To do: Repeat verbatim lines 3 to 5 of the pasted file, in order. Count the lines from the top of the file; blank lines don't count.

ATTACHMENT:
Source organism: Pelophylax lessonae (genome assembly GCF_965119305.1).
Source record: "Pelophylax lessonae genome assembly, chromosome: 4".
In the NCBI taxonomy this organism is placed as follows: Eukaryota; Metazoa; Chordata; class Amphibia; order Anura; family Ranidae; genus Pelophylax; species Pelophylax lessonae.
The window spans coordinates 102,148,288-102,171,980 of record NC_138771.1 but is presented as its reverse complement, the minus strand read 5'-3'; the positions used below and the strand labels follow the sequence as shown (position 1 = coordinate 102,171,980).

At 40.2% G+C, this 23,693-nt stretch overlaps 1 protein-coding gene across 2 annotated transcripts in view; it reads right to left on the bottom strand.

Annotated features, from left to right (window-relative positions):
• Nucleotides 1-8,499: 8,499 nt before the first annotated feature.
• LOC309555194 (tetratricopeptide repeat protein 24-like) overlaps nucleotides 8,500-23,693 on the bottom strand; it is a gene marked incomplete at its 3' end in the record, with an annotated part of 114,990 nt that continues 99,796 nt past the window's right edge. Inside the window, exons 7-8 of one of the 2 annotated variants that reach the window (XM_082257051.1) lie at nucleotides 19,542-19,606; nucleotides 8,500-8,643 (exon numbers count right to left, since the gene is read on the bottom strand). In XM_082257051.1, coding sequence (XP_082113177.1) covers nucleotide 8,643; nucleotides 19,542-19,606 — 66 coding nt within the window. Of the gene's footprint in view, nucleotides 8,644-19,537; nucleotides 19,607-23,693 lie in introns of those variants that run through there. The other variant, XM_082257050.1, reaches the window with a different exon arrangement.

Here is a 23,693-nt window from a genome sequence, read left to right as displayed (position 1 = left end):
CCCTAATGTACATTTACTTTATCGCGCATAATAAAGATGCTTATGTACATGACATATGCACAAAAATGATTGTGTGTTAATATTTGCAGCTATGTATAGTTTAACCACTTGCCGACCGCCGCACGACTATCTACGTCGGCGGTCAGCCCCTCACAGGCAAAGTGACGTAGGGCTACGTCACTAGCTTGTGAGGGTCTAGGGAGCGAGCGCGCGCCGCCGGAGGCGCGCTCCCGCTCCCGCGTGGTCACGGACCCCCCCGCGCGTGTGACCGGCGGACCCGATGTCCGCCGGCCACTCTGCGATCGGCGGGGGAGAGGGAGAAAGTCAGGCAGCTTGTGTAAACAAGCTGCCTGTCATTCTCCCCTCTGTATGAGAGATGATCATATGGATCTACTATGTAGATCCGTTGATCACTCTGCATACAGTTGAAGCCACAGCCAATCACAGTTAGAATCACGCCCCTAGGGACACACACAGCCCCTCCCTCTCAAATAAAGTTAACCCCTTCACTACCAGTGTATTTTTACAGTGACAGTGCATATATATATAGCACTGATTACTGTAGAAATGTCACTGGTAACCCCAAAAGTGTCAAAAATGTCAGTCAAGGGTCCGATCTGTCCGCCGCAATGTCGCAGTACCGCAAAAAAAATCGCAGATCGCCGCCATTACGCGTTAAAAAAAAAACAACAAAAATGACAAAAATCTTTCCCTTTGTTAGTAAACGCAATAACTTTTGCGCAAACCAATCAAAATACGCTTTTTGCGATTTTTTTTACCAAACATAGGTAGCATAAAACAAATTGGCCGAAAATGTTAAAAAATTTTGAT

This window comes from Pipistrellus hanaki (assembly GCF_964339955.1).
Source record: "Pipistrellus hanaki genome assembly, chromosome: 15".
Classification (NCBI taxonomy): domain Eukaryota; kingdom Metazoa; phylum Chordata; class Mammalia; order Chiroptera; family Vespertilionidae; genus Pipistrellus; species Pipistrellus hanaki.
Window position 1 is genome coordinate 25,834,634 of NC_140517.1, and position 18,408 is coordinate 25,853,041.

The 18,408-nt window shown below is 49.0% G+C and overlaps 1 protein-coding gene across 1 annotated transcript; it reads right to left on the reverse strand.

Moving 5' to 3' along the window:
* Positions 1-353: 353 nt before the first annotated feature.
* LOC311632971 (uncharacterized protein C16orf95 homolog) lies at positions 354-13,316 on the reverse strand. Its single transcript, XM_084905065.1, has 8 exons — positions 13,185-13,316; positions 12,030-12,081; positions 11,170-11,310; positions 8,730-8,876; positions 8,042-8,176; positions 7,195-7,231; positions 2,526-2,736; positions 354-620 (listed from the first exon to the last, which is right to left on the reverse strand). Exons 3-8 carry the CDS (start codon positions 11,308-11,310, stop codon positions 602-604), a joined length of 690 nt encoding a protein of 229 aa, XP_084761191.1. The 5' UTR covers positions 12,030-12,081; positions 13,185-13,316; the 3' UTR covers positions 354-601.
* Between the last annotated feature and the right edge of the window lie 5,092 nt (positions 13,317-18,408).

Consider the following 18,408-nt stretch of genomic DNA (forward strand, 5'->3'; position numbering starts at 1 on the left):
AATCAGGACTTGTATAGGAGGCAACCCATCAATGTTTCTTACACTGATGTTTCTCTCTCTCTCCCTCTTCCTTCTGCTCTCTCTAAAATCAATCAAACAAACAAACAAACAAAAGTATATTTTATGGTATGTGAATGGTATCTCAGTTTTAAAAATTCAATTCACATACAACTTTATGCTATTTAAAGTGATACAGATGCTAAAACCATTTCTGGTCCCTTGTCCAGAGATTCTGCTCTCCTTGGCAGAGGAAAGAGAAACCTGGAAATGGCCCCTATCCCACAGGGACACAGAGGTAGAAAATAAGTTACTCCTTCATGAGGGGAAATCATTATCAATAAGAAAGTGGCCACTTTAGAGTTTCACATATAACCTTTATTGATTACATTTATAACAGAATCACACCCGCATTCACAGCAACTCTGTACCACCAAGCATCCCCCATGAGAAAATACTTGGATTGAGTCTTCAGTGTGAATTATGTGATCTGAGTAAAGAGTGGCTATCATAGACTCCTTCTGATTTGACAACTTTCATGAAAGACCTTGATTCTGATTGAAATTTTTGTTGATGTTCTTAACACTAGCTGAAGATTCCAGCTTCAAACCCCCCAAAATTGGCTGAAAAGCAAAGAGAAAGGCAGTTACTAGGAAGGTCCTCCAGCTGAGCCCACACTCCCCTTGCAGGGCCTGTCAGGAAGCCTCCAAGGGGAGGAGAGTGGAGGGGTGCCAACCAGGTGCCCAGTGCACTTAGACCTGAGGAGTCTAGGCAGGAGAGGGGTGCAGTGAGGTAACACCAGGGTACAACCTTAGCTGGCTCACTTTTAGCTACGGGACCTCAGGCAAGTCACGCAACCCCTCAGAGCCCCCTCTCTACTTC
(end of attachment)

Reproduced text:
In the NCBI taxonomy this organism is placed as follows: Eukaryota; Metazoa; Chordata; class Amphibia; order Anura; family Ranidae; genus Pelophylax; species Pelophylax lessonae.
The window spans coordinates 102,148,288-102,171,980 of record NC_138771.1 but is presented as its reverse complement, the minus strand read 5'-3'; the positions used below and the strand labels follow the sequence as shown (position 1 = coordinate 102,171,980).

At 40.2% G+C, this 23,693-nt stretch overlaps 1 protein-coding gene across 2 annotated transcripts in view; it reads right to left on the bottom strand.